It made me think about what I know — or, more like, don’t know — about being a mom.

Nothing prepares you for raising a human life form. I thought my years helping take care of my little sister — she’s 12 years younger than me — would have given me some sort of headstart on motherhood. Not really. I mean, sure, I knew how to change diapers and sterilize bottles, but that’s about it. I wasn’t prepared for inconsolable crying, pee everywhere and, when an infant gets sick, there isn’t much you can do about it.

I spent the last few days listening to my son’s raspy breathing, worrying about him while he slept, and reading about homeopathic remedies online. And I still don’t have the answers.

Motherhood is a crapshoot, isn’t it? The only thing I’ve really learned from this experience (so far) is that there are infinite ways to do it, and who cares as long as the child is safe and healthy.

If you had asked me what I had learned two months ago, I likely would have said that pacifiers are a lifesaver, swaddling is a must, and that I couldn’t live without the Fisher-Price Newborn Rock ‘N Play Sleeper.

But now, Landon prefers his thumbs to pacifiers, he can’t sleep in his swaddle anymore, and the sleeper bores him. It all changed so fast! (And I have so many pacifiers and swaddles!)

I have pregnant girlfriends or new moms who ask me for advice. While I’m more than happy to share everything I’ve learned, I’ve quickly realized what works for me doesn’t always work for others. And my way of doing things — from swearing by Pampers Swaddlers to our decision to use glass bottles instead of plastic ones — isn’t for everyone. I completely stopped breastfeeding at three months (I totally dried up). We’ve put Landon in his crib for bedtime since he was three weeks old. I started feeding him bananas and poi at five months. I take him hiking and to the beach. I’ve slathered on sunscreen before he’s old enough (six months) to actually use it. I let my dogs lick him. It’s just what I do.

It’s very easy to judge other moms. I totally get it. I’ve been judged, I’ve judged, we’ve all done it. But I’ve learned that, unless they’re overtly abusing their kids, it’s really none of my business.

I’ve asked for help and advice, and I’ve taken bits and pieces from everyone. My calabash cousin Cathy taught me about sleep training and I’ve stuck with it. My girlfriend Leilani reminded me about the benefits of having a dishwasher. My other girlfriend Lezlie helped me figure out how to travel to Japan with a newborn. My mom showed me how to give Landon a bath and feed him solid food without getting it everywhere.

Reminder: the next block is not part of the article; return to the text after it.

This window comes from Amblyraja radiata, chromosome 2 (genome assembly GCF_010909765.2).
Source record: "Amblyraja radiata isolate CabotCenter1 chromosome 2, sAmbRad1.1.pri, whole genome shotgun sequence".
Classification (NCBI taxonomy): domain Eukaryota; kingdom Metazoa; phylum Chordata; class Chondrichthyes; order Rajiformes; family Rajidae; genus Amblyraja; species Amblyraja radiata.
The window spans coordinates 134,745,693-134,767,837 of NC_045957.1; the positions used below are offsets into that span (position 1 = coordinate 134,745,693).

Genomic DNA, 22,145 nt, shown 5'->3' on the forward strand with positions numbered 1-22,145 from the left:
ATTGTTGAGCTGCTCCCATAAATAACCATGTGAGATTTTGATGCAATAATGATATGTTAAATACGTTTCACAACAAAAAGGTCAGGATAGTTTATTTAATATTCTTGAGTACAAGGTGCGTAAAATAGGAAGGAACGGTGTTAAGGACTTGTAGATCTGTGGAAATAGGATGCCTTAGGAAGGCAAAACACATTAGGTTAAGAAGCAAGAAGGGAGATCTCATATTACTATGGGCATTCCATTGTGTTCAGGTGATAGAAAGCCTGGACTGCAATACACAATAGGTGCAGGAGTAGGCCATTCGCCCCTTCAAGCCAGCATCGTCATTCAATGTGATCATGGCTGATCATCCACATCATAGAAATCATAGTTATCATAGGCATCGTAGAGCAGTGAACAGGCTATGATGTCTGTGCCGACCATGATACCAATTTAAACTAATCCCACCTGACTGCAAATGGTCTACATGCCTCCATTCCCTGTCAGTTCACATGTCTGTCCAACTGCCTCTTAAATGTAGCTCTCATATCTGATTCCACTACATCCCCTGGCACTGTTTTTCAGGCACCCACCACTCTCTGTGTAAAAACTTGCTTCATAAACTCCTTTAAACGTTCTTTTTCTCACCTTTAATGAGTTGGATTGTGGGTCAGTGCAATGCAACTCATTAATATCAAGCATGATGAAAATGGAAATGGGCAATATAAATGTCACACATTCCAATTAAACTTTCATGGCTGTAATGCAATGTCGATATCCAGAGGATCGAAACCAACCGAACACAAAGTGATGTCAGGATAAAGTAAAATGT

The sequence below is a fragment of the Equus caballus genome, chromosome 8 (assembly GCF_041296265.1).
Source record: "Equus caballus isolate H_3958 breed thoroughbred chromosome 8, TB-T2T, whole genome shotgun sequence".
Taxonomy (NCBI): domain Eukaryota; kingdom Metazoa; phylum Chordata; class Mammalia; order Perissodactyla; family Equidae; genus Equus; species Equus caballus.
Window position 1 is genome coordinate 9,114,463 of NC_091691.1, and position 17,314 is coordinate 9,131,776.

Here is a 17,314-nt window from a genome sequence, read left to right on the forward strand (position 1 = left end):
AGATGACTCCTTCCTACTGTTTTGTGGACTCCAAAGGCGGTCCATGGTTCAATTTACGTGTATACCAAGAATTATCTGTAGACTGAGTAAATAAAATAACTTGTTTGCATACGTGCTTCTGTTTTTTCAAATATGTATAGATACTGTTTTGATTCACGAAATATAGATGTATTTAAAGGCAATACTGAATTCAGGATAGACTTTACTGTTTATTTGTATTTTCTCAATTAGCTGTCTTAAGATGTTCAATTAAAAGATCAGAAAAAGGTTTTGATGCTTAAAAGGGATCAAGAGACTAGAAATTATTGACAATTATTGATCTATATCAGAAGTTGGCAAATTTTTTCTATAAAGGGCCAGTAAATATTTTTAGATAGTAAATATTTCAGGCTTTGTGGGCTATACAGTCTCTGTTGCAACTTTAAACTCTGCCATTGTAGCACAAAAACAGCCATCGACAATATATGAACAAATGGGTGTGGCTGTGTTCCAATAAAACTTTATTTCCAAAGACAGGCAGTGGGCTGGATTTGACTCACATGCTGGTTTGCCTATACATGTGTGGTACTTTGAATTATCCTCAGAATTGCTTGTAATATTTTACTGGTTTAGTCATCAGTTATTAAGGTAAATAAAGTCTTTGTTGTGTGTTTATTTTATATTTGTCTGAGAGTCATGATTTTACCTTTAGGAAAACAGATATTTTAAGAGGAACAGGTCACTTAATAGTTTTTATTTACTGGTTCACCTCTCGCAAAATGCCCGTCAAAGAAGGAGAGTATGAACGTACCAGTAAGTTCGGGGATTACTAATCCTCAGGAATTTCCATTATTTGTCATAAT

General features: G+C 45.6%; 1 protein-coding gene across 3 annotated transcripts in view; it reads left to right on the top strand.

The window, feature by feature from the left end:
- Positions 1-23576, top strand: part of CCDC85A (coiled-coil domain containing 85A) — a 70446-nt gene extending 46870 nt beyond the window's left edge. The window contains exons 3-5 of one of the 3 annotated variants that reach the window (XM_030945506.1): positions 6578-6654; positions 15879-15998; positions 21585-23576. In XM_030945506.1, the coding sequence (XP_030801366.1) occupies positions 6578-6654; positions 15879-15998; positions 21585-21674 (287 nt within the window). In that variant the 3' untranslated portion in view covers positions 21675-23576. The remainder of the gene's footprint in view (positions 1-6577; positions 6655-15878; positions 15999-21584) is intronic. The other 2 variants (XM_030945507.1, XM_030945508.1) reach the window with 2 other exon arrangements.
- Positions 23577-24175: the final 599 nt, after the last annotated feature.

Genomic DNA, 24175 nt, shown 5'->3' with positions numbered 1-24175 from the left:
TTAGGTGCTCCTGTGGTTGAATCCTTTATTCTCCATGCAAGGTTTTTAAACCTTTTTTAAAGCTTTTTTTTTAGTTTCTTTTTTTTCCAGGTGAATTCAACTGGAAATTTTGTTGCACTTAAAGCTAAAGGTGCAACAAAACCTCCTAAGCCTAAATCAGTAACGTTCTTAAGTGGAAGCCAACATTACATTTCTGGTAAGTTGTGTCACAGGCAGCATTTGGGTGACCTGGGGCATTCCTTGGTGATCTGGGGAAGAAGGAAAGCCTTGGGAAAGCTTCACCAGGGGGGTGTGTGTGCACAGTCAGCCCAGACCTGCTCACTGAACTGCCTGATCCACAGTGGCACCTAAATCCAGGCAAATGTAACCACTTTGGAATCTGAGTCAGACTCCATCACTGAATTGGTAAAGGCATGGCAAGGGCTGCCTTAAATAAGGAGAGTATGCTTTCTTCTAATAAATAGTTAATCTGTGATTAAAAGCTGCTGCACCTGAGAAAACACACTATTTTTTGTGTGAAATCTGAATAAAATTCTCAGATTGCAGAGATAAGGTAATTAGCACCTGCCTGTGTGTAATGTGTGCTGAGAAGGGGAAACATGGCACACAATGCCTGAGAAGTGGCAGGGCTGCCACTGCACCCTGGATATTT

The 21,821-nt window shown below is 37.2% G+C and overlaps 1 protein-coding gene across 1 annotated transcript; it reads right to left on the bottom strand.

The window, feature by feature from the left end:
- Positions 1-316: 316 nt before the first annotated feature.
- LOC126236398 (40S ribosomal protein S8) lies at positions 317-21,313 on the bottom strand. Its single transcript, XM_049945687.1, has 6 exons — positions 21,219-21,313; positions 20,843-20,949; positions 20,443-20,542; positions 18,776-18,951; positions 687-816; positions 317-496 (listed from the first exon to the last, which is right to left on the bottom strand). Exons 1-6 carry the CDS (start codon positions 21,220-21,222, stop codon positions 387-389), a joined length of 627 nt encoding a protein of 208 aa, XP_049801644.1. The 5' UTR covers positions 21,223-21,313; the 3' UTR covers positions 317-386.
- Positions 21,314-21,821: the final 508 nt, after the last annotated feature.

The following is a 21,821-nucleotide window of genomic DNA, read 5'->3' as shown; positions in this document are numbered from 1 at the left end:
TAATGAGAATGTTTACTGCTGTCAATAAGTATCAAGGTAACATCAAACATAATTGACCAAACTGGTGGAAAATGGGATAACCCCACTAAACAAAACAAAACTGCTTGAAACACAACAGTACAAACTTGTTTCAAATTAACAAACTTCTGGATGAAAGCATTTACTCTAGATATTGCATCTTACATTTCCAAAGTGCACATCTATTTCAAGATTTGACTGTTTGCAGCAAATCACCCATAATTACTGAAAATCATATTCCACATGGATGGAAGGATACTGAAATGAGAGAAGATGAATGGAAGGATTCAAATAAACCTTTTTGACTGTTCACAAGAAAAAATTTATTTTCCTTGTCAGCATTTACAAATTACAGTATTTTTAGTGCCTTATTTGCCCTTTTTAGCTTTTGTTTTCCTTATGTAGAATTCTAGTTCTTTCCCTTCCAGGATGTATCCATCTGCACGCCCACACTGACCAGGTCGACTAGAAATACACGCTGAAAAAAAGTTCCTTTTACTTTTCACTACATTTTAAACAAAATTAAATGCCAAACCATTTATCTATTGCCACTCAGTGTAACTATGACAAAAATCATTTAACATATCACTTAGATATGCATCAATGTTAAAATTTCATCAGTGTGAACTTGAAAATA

And I’ve definitely doled out advice, too. Lots of it.

Here’s the thing: Kids are different. Mothers are different. Dads are different. Situations are different. Homes, lifestyles, philosophies — all different. But we all want the same thing: happy, healthy kids. There are just numerous ways to get there.

I’ve always thought I’d be a mom like my own mom. But it turns out, we’re two completely different people. She would never take us and three dogs hiking. (She wouldn’t have three dogs to begin with.) And, not a big fan of the beach, she had no plans to take us surfing. She loved staying home with us; I can’t wait to get out and explore. She loves this infant stage; I need him to walk and make his own breakfast. We’re just different. And while I completely value her advice — and use most of it — we both know I’m going to forge my own mothering path.

Motherhood isn’t some magical existence. It’s not what you see on Instagram, all these happy (skinny) moms with happy (adorable) babies, all who seem to relish every single waking and sleeping moment of life. I asked a friend about it once — she’s one of those moms whose life seems idyllic and perfect on social media — and she told me just before she snapped this one pic of her smiling daughter, she (the mom) was covered in poop. A lot of poop. Not so idyllic anymore.

Social media shows a version of the truth. The good version. The pretty version. It doesn’t show you walking around the house like a zombie because your baby kept you up all night, crying and feeding and crying some more. It doesn’t show that pooch you can’t get rid of, no matter how much you breastfeed. It doesn’t show the disaster your house is in now because you don’t have time to clean it and you’re too broke to hire a housekeeper. It doesn’t show your pain, your despair, your frustration. But it’s all true.

But maybe it shows the best part, the reason why we love being moms. It shows our love, our sheer happiness, that feeling you get when your baby first smiles at you. Or laughs. Or squeals in delight. Or looks confused when you dance in front of him. These are the moments that make all the other ones — sleepless nights, your hair falling out, working in the middle of the night because that’s the only free time you have — worthwhile.

So what have I learned? That’s you just keep on learning.